I continue to be amazed by the magical thinking that is swirling around electronic medical records. On one level, I completely understand it. A hospital or clinic invests tens of thousands, sometimes hundreds of millions, of dollars in electronic medical record software or a hospital information system. With that kind of money on the line, and all of the pain that comes with the implementation and training required, one would want to believe that as a result healthcare delivery has been transformed and quality will suddenly improve. However, that is rarely the case. All you’ve done is capture what used to be held on paper and made it available in electronic, digital format. It is indeed the foundation for what you need, but not the house. As I’ve said so many times before here on HealthBlog, “it’s what you do next that counts”. How do you use that now digital information to gain insight about what is happening in your organization and the patients you serve? How do you measure what you are doing so you know what to improve? How do you continuously monitor what is going on clinically, financially, and even in staff and patient satisfaction to drive quality improvement at every level in your organization? Trust me, your shiny new EMR or HIS won’t do that for you.
All of this becomes even more complex, yet rich with opportunity, as we enter the age of genomics. And having just come from a conference about consumer devices and wearable biosensors, what will we be able to do with all of that data? You also know all too well that both public and private payment systems are realigning to reward you not on volume, but value. But to prove value, you have to have a baseline and then be able to demonstrate that you are doing a better job, and often at lower cost, compared to your competition.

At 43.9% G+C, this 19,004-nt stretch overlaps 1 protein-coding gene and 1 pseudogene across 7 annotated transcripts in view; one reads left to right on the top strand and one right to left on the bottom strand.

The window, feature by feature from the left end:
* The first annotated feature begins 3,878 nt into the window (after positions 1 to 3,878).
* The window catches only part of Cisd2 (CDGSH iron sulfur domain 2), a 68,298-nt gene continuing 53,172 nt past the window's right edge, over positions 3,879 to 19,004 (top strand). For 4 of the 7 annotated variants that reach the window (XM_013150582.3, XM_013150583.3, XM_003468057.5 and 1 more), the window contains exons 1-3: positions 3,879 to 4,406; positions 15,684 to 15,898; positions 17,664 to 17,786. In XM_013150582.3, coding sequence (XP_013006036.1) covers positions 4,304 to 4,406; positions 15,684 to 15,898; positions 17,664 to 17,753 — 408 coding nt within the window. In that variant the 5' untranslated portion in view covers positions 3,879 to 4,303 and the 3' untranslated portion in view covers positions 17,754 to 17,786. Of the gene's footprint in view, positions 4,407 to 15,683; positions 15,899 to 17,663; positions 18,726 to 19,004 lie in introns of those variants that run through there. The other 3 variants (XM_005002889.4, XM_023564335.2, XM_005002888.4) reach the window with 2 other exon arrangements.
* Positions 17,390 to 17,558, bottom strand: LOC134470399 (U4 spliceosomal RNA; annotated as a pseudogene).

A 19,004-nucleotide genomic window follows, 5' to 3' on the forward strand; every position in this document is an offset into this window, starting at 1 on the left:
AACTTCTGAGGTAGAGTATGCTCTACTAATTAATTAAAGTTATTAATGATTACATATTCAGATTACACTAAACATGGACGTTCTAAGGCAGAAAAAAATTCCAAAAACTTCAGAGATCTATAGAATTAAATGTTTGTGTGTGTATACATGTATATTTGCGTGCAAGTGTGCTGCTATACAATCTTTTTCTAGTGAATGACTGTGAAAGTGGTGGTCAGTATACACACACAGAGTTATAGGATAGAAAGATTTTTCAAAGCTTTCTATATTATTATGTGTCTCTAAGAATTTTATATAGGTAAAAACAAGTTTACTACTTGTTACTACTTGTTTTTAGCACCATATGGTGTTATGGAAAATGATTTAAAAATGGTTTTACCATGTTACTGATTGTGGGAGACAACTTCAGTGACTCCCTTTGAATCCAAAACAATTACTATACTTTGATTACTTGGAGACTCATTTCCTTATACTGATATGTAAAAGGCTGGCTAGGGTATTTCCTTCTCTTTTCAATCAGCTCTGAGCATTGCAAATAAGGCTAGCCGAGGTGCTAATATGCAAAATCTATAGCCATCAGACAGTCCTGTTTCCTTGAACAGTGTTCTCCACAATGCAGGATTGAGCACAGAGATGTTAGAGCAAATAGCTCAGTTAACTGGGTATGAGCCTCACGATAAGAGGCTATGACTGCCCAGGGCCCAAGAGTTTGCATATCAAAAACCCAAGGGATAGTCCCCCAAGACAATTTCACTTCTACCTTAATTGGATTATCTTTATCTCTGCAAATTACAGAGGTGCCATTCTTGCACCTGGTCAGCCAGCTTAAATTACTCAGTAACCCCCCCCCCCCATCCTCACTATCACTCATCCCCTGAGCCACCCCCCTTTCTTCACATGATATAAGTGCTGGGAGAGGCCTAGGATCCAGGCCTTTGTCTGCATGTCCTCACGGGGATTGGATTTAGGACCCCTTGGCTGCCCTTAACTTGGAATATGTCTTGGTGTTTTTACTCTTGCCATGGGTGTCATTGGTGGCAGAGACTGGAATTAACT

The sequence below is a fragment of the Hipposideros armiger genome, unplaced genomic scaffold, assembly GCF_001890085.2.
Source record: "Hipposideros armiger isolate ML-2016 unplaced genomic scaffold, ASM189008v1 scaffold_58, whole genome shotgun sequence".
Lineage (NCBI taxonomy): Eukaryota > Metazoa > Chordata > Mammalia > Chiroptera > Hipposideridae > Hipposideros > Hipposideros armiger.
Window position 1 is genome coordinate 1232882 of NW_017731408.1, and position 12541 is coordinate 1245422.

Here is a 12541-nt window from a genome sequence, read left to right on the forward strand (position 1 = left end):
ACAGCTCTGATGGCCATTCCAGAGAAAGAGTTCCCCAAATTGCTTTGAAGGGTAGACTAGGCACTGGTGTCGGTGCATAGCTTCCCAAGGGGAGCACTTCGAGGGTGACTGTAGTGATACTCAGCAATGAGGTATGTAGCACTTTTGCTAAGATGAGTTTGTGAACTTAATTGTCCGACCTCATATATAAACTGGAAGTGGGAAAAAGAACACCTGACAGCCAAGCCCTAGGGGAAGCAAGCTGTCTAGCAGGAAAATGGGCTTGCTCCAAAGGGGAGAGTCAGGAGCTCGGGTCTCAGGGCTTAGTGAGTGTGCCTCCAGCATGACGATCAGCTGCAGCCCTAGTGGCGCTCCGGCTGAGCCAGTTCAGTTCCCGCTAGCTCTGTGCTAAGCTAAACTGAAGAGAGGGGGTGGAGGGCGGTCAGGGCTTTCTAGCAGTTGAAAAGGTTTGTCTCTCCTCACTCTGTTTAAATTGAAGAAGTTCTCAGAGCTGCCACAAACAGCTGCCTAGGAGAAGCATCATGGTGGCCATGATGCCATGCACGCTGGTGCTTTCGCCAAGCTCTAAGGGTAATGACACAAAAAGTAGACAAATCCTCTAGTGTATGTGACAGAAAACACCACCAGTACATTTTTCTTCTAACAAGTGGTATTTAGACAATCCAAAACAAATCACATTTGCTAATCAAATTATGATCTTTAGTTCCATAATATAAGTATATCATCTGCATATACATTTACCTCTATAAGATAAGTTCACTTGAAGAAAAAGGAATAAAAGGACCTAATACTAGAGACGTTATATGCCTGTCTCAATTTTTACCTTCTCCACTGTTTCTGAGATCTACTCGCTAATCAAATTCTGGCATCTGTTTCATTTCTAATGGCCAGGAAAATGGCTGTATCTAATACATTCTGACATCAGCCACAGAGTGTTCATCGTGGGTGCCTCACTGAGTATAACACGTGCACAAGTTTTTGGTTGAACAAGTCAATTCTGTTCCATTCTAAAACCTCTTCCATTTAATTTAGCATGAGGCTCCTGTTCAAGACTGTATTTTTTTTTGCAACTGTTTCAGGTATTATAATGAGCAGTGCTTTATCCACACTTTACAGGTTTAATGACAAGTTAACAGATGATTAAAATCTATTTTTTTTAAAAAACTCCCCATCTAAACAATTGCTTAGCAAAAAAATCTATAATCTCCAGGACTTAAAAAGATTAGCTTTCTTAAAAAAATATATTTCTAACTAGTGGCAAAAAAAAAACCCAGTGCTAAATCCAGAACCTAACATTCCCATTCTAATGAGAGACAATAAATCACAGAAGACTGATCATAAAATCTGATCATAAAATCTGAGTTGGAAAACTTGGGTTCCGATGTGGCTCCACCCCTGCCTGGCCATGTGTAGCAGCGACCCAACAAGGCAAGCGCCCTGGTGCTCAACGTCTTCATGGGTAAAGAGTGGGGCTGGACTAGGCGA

Recently, I had an opportunity to sit down with some of my peers from other companies to have an open conversation about the present and future opportunities to improve health and healthcare quality using computerized tools and solutions for business intelligence and analytics. In part one of this panel discussion, hosted by Intel Health & Life Sciences General Manager Eric Dishman, Dr. Graham Hughes of SAS, Dr. Andrew Litt from Dell, and I discuss genomic data and how high performance computing and personalized medicine is making big data actionable. Watch for additional clips from this discussion over the next few weeks as the panel addresses healthcare costs, big data, and wearable technology.
I hope you enjoy the discussion. Feel free to share your thoughts in the comments section here on HealthBlog.
Bill Crounse, MD Senior Director, Worldwide Health Microsoft